Svengali is a drama/horror film directed by Archie Mayo . The film stars both John Barrymore as the title character and Marian Marsh. Svengali is a 1931 pre-code film so it contains adult themes and immoral behavior. Svengali was so successful with its initial release that John Barrymore and Marian Marsh were quickly cast again in the film The Mad Genius.
The story starts with Svengali (played by John Barrymore) meeting with his current pupil who is a very bad singer who tells Svengali she has left her husband for him. He uses his powers hypnotism and mind control to get her to commit suicide then goes to visits his English friends Gecko (Luis Alberni) and Monsieur Taffy (Lumsden Hare) to attempt to borrow money to pay rent. While visiting he meets Trilby (played by Marian Marsh) and while leaving he hears her singing. Which leads Svengali conclude that Trilby has the perfect mouth for singing. Trilby meets Billee (Bramwell Fletcher) after Svengali leaves and the two fall in love. Later when visiting again his English friends he encounters Trilby again she mentions she has frequent headaches and Svengali uses his powers to remove her headache. While she’s under his spell he examines her mouth concluding he was correct and that she does have the perfect mouth for singing then leaves. Later that night he uses is powers to pull Trilby to him continuing to strengthen his hold over her. He convinces her to fake taking her life after breaking up with Billee so no one will come to look for her. They then leave Paris to travel Europe become famous over the next five years for Svengali’s music and Trilby’s beautiful singing while under his thrall. One night Gecko, Monsieur Taffy and Billee go to see Svengali perform and learn that Trilby is still alive after meeting him outside after the show. Svengali’s hold breaks momentarily and Trilby runs to Billee delighted to see him. Svengali uses his powers once again to pull her under his sway. After seeing that Trilby is alive Billee declares his intent to follow Svengali waiting for the day his hold over her breaks again. Svengali cancels so many shows while trying to avoid Billee that he eventually can no longer perform in Europe and travels to Egypt. In Egypt Svengali and Billee confront each other again the night of Svengali’s final performance.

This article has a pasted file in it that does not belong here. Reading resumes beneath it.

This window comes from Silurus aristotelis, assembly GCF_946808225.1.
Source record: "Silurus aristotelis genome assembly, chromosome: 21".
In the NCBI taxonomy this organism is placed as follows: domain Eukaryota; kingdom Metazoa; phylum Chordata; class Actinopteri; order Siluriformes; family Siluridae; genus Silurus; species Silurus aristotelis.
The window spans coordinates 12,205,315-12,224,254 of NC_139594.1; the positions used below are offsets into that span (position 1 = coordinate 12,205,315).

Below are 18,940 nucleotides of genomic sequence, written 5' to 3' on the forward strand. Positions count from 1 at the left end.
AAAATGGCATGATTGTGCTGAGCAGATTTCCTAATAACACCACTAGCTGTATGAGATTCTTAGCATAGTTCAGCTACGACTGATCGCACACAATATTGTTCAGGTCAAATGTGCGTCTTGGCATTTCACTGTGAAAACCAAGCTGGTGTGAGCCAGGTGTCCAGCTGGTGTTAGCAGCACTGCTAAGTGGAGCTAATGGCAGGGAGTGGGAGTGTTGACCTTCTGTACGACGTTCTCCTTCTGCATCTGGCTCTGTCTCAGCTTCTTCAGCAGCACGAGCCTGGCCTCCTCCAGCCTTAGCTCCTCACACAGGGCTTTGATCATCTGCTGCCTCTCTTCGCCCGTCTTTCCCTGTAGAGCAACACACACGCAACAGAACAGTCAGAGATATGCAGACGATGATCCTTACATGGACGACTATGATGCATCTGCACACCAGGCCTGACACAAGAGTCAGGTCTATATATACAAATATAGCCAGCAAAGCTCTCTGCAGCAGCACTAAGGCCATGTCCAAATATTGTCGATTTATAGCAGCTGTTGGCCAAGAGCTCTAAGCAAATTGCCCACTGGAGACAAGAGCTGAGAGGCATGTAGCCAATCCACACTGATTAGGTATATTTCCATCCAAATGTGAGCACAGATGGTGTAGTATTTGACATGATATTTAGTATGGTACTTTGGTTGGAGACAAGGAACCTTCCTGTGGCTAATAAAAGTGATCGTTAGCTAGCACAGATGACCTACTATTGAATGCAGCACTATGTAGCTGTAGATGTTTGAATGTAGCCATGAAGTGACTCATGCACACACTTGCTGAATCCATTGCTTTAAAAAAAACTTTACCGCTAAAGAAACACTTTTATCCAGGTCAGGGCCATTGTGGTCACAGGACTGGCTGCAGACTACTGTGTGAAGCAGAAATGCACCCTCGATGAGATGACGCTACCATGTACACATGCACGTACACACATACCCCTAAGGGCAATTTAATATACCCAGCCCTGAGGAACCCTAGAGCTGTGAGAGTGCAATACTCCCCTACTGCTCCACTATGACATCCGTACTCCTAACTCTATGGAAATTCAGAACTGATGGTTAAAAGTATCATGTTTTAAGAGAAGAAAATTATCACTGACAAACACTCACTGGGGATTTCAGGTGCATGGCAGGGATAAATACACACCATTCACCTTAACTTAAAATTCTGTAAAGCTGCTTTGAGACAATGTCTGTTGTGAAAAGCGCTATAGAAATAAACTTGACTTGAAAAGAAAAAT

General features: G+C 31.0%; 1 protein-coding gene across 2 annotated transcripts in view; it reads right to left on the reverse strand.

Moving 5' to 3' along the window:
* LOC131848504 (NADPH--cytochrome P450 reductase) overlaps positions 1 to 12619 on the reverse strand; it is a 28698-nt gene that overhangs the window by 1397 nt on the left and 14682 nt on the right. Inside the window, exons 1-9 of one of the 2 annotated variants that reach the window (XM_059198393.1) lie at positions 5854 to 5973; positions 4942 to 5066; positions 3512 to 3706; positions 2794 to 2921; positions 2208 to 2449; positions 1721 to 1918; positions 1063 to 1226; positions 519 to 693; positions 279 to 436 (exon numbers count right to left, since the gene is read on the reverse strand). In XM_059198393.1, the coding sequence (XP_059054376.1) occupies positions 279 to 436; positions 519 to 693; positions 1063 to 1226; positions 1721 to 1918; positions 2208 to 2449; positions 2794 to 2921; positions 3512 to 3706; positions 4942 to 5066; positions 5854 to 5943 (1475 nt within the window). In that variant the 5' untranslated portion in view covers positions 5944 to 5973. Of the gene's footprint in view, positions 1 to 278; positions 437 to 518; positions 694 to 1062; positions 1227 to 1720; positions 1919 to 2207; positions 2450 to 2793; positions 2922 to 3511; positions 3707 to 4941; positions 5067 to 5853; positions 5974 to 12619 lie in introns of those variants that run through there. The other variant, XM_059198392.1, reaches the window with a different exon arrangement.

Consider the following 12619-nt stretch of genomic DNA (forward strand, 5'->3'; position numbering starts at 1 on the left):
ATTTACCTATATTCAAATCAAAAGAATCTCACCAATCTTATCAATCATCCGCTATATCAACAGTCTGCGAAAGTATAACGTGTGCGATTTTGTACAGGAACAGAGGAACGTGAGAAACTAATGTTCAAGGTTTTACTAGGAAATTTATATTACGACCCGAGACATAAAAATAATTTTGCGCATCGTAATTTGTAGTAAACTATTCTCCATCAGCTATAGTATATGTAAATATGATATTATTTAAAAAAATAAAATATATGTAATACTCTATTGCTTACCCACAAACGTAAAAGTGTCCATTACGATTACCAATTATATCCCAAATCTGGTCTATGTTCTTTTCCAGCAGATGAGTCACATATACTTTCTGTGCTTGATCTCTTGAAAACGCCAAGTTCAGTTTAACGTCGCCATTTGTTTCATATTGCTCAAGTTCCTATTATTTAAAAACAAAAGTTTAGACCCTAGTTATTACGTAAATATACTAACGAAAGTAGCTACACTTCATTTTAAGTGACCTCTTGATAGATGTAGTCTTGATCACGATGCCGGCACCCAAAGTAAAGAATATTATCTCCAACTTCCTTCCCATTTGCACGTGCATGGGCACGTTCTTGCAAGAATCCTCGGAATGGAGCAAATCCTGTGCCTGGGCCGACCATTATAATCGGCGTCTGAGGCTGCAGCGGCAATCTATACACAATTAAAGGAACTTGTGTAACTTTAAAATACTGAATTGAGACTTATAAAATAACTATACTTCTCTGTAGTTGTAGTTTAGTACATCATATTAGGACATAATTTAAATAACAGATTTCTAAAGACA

Like many movies of this Era I really enjoyed it. Like other horror films from this era it’s very artistic with grand and expressionistic sets. Which is something that I always enjoy about them. The distorted sets cause a dreamlike quality combined with the Barrymore’s slow methodical voice create a subtle but tense atmosphere.
The five principal actors in this film all do wonderful jobs especially Marian Marsh. I’ll be honest that I didn’t know who she was before watching this film .Which is a shame given that she has 10 film credits during which is quickly becoming my favorite era of Hollywood horror films. Barrymore is of course delightful and deliverers a villain that is both sympathetic and sinister. But my favorite performances are those of Luis Alberni and Lumsden Hare who play the English friends Gecko and Monsieur Taffy. Every time these two men were on screen I found myself thoroughly entertained.
The music while strong throughout the film didn’t carry the emotional resonance that I feel it could have. Even the singing of Marian Marsh while good is very dated and I didn’t enjoy the scenes that she performed. This is more a question of my taste then that of skill. So I can’t very well fault a film that’s over 80 years old for not holding up to my more modern tastes in music.
While I did thoroughly enjoy this film its slow pacing will make it more than a little boring for some. This films powers lay more in the unsettling actions of Svengali over jump scares and the like. This film only features two deaths which is very timid by today’s standards and both deaths are as far from violent as possible. So all said and done the slow pacing, music and the very low key horror leaves me wanting so Svengali gets 6/10. But I do recommend it for those who enjoy early horror but have yet to see it.